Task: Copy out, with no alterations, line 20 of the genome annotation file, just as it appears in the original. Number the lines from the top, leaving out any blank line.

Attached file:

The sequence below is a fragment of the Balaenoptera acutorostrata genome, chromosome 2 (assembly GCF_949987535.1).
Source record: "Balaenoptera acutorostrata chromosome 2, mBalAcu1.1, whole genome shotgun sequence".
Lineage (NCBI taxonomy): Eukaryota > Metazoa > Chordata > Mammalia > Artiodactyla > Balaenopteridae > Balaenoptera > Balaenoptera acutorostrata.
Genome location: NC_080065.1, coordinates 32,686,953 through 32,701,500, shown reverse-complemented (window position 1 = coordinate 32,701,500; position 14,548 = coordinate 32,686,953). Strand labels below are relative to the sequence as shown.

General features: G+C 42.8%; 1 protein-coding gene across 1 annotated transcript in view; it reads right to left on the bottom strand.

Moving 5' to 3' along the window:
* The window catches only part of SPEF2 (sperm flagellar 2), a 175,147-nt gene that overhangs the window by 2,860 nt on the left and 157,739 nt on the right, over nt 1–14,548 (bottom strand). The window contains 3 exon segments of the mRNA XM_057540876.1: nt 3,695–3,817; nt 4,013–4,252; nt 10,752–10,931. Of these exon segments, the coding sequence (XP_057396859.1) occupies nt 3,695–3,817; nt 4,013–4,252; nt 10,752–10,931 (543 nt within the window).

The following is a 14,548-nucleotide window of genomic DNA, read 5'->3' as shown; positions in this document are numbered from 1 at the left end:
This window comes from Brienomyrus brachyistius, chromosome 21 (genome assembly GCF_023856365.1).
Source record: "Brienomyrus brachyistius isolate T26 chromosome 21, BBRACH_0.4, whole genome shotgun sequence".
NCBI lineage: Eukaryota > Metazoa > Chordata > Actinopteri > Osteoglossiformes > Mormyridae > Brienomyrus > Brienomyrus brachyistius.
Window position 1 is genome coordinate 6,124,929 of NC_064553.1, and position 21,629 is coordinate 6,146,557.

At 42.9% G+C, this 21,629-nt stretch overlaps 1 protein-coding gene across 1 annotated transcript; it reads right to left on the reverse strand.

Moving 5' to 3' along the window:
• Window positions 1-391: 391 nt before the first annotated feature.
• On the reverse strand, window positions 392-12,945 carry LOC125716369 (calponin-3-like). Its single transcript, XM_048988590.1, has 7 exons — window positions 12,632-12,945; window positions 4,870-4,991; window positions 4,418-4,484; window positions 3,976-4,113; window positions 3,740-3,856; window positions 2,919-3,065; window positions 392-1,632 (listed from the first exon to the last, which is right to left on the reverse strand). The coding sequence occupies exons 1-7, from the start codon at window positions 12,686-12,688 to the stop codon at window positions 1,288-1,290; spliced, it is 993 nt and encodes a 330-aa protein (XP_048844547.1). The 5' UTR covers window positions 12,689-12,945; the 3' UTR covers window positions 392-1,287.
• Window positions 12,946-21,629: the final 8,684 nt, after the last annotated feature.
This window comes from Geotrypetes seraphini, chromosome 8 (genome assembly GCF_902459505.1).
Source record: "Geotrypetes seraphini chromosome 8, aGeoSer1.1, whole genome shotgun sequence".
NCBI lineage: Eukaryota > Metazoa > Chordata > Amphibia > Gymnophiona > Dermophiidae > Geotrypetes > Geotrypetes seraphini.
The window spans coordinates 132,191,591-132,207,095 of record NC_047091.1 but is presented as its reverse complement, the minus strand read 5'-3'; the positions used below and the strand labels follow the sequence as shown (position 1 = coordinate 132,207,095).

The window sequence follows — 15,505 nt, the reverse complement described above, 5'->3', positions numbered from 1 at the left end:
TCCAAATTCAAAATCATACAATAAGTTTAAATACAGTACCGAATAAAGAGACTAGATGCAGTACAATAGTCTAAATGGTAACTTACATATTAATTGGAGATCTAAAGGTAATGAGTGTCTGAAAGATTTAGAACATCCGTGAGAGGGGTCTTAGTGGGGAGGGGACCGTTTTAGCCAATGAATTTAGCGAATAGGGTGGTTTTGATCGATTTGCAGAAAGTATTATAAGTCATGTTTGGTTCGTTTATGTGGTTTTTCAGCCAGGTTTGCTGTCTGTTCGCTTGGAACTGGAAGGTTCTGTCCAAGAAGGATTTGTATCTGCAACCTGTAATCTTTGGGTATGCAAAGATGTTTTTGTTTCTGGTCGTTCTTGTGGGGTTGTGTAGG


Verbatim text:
NCBI lineage: Eukaryota > Metazoa > Chordata > Amphibia > Gymnophiona > Dermophiidae > Geotrypetes > Geotrypetes seraphini.